Sweden’s strategy has to do with more relaxed measures and few restrictions to control the spread of corona virus, to try to live with the virus and achieve herd immunity without trauma. Despite some restrictions, such as a ban on public gatherings of more than 50 people and an obligation to separate restaurant tables, the streets remain crowded, bars are still open and elementary schools aren’t closed. Instead of imposing widespread restrictions, the Swedish government has advised its citizens to act responsibly, practicing social distancing and staying home when sick. The over-70s were asked to self-isolate.

Sweden is a country of about 10 million people, and as “24 May 2020, there have been 33,188 confirmed cases of COVID-19 with 3,992 deaths”. (8) The majority of the population continues to support their government’s approach. Many argue that Swedes practice social distancing as a cultural habit, others consider this as an example of the mutual trust between the state and the people that makes Sweden unique.

However, “only 7.3% of people in Stockholm had developed the antibodies needed to fight the disease by late April”, “Sweden’s percentage of people with antibodies is not far off that of other countries that did enforce lock-downs. In Spain, 5% of people had developed corona virus antibodies by May 14, according to preliminary results of an epidemiological study by the government.” (9)

The chief epidemiologist Tegnell told BBC radio that the adopted strategy put Sweden in a better position to deal with a second wave of Covid-19 cases with 15-20% of the population now immunized, not enough for herd immunity but enough to slow down and control the spread of the infection. He said the strategy had “worked in some aspects … because our health system has been able to cope. There has always been at least 20% of the intensive care beds empty and able to take care of Covid-19 patients.” (10)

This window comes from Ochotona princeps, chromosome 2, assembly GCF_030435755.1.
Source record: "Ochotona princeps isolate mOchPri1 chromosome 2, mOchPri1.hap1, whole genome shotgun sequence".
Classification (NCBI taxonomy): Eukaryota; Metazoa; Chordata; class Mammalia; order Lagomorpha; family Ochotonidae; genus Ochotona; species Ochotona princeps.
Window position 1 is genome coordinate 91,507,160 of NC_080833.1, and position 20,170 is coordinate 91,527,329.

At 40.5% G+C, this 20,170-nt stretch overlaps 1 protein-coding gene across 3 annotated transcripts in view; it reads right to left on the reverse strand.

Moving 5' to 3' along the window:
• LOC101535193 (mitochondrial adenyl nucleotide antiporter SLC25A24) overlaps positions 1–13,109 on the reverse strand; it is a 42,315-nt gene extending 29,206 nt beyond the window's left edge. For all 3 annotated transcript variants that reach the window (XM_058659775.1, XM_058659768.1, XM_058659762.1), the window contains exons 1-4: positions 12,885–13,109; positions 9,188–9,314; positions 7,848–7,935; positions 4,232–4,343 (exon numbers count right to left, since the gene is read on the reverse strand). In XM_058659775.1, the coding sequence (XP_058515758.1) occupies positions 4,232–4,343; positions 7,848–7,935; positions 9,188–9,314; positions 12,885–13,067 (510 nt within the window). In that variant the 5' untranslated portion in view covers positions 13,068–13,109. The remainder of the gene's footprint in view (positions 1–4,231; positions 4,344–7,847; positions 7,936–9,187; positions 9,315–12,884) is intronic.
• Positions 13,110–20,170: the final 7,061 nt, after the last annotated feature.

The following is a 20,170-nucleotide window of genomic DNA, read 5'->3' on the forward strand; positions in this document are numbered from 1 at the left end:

Moreover, many people have decided to stay at home anyway, the mobility is only slightly higher in fact compared to other Scandinavian countries the markets are also not going so well. “Sweden’s central bank said in a recent report that it forecast an economic contraction for Sweden of between 7 and 10 percentage points for this year and unemployment of between 9 and 10 percent. Last year the jobless figure was 6.8 percent. The European Commission’s current forecast for the euro zone for 2020 is for an economic contraction of 7.75 percent.” (11)


After all, even though we have the actual scientific proof that herd immunity has been realized before, we still don’t have any example of a country dealing well with it in this exact situation. Nevertheless, we also need to consider the high probability of the virus changing and transforming by himself, as happened before. Then, this can be considered as a strategy only in the eventuality that it proves his effectiveness, with a retrospective view. The concept of Herd Immunity could only work well for an agent that infects little, with low mortality and if it applies to diseases of which we already have a vaccine, things that do not apply in the present case. And as it is being shown, this virus requires very high immunity rates. Furthermore, when applied, Herd Immunity will not keep safe at all a considerable slice of the society, such as immune depressed and elderly people with progressed pathologies, provoking the death of weaker people, and not fulfilling what should be one of the main objective of a State: to protect and help its people, especially the fragile ones.

So, what to do in the meantime?

The risks must be reduced, behavior must be changed in the long run by wearing masks, washing hands, keeping physical distances, changing our lifestyle, while waiting for the vaccine or for the virus to naturally disappear.

Written by: Benedetta Stabile & Marisa Castelli

Sources & Citations:

  1. www.who.int › docs › situation-reports › 20200402-sitrep-73-covid-19
  2. https://www.jhsph.edu/covid-19/articles/achieving-herd-immunity-with-covid19.html
  3. https://www.healthline.com/health/r-nought-reproduction-number
  4. https://time.com/5825386/herd-immunity-coronavirus-covid-19/
  5. https://www.jhsph.edu/covid-19/articles/achieving-herd-immunity-with-covid19.html
  6. https://time.com/5825386/herd-immunity-coronavirus-covid-19/
  7. https://www.newstatesman.com/politics/uk/2020/04/real-reason-uk-government-pursued-herd-immunity-and-why-it-was-abandoned
  8.  https://covid19.who.int/region/euro/country/se
  9. https://edition.cnn.com/2020/05/21/health/sweden-herd-immunity-coronavirus-intl/index.html
  10. https://edition.cnn.com/2020/05/21/health/sweden-herd-immunity-coronavirus-intl/index.html
  11. https://www.politico.eu/article/swedens-cant-escape-economic-hit-with-covid-19-light-touch/